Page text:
This relates a lot with my past answer, but I think I can elaborate on the topic a bit. I think that most of the time I try to achieve a piece that is right in the middle of both and that is probably not what every artist would want (take abstract expressionism as an example). I tend to go -in semiotic terminology- for an iconic approach that gives meaning by linking indexical signs within the piece.

I honestly don’t think that my work often hits the spot while trying to achieve this, there’s a few examples of my work (which I would not like to enter in details) where genuinely the client asked me to “throw some sigils there” just to make it look “cool and occult” (?) and I found those experiences both disappointing and frustrating.

Ekstrophe compilation

Most of the time I throw some personal interpretations into what the client asked me because I think of myself as a filter for their thoughts…not that I decide what I like or not, but more like a sorter of concepts that can make sense into a visual piece. I honestly don’t know how do I sort this in my mind, it just works and I don’t think I’ve ever asked myself how the hell all of this makes sense in a final piece. Maybe is just intuition or some kind of sensible skill.

Most would know you as an artist working within the black/death metal paradigm. Can you choose one of your personal favorite pieces from your body of work and tell us about what went into conceptualizing and creating it?

This is a very hard question to be honest, I think I should have [to clearly define the term] “favorite”,  but to name a few that come to mind in a hearbeat are: Fides Inversa – Mysterium Tremendum et Fascinans, Auroch – Mute Books and Shaarimoth – Temple of the Adversarial Fire.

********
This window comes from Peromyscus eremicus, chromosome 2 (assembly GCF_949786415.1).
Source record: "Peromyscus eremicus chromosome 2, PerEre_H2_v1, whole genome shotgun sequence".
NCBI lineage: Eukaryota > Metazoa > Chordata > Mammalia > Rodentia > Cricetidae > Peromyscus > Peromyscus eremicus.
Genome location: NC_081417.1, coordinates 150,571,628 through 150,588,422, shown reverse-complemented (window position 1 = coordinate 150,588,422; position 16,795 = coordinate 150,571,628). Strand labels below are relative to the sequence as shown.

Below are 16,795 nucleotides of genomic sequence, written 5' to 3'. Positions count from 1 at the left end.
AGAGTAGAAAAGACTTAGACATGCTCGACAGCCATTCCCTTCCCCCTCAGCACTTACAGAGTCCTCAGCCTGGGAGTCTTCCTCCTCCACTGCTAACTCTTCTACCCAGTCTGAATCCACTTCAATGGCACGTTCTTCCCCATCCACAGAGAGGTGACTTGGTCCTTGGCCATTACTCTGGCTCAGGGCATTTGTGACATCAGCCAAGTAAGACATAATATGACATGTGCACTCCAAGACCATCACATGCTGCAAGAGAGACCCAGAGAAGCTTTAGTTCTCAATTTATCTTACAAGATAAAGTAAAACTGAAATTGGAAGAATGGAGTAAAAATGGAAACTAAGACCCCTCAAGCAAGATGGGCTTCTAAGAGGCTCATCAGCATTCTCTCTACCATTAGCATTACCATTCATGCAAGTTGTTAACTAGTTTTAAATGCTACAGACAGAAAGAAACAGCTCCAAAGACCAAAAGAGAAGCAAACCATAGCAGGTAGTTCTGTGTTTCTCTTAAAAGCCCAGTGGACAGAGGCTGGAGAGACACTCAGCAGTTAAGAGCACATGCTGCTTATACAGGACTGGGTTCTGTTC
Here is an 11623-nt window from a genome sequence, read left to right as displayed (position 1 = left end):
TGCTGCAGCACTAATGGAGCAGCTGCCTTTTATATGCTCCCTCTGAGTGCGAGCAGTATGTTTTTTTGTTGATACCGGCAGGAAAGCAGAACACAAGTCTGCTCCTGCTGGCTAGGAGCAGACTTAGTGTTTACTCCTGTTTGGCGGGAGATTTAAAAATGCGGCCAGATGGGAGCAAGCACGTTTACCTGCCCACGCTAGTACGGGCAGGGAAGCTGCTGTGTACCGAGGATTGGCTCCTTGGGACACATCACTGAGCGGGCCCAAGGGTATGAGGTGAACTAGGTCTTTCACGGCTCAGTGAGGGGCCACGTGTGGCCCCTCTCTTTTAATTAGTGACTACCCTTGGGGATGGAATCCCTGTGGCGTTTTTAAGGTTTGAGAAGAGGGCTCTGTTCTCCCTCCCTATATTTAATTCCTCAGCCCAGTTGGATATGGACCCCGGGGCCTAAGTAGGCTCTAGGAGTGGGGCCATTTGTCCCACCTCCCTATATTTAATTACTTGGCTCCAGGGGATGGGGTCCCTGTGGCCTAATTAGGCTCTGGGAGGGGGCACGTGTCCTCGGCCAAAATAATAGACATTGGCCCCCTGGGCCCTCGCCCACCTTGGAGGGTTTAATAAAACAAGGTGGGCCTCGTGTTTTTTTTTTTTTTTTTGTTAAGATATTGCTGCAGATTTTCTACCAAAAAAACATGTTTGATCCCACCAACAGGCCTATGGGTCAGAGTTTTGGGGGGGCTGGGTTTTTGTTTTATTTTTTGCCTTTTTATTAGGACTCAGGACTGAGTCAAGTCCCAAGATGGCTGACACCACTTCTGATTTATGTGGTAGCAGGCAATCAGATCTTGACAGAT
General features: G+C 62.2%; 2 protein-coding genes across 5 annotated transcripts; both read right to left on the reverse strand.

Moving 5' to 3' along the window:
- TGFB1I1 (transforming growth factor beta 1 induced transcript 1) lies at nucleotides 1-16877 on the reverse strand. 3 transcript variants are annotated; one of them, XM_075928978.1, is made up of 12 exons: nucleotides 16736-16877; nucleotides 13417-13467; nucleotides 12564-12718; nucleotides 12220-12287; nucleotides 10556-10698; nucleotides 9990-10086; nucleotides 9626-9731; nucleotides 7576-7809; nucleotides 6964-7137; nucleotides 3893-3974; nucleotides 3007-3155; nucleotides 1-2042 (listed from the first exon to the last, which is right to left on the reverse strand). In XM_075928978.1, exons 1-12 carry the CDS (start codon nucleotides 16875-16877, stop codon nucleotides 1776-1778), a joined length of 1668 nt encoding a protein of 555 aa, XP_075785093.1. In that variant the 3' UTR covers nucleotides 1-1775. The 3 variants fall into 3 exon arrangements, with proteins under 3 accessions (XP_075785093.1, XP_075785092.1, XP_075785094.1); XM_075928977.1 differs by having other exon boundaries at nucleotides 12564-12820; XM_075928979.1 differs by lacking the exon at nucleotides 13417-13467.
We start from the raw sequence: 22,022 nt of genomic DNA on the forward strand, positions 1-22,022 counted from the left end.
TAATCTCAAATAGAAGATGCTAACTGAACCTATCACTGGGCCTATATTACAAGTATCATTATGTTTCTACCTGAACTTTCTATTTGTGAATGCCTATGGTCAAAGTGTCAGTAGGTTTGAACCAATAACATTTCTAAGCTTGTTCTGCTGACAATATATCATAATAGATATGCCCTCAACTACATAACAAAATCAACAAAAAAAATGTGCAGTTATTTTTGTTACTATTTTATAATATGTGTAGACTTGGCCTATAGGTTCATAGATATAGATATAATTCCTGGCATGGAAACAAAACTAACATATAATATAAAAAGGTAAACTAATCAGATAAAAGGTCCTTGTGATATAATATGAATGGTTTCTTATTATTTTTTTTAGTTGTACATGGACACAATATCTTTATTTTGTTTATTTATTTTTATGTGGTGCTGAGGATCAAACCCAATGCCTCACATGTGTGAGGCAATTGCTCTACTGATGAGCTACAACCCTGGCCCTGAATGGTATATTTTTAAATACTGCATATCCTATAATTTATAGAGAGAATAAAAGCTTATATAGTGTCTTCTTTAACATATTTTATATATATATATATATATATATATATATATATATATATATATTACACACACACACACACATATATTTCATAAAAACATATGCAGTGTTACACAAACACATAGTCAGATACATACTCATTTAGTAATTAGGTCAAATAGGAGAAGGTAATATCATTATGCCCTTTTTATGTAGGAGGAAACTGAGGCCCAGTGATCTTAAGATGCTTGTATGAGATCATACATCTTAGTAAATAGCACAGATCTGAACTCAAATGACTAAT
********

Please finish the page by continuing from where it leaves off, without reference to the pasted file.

Auroch

All of them were very ambitious projects that took months to materialize, the first two feature different cover artwork and aesthetics for each format. Most of the illustrations are ink work which is probably one of if not my favourite mediums to work with. I like to also think that I can call myself friends with Shawn and Seb from Auroch, G. from Fides Inversa and R. from Shaarimoth. It all seems to work flawlessly when I am given total freedom into what I do. I really like to establish a link between the band members and me, and if we can achieve a friendship out of that it just makes it all much more fulfilling.

Take us through your creative process if you can. Where does your inspiration come from?

It would be easier to ask me where does it NOT come from. I actually find inspiration in almost everything: authors like Goethe, Juan Rulfo, Michael Ende, Camus, Woolf, Alan Moore and some other stuff like Marvel Comics, videogames, popular culture, anime.

Occultus

I truly think I mostly find inspiration in what we call “classical” art, but recently I’ve been very interested in the works of Willem de Kooning, Robert Crumb’s hatred and sexual predatorism, Hieronymus Bosch’s fantastic and almost nonsensical imagery, Ingmar Bergman’s flawless photography,  Albrecht Durer mesmerizing engravings, Rothko’s psychedelic explorations, Ann Raindhart’s discipline, and many, many more. I like the idea that my brain is becoming an ugly amalgam of references, images, and artists.

Cynabare Urne

There’s just too much to be inspired by and I found myself surprised when I realized I was projecting my own experiences into my work. That is a new one for me.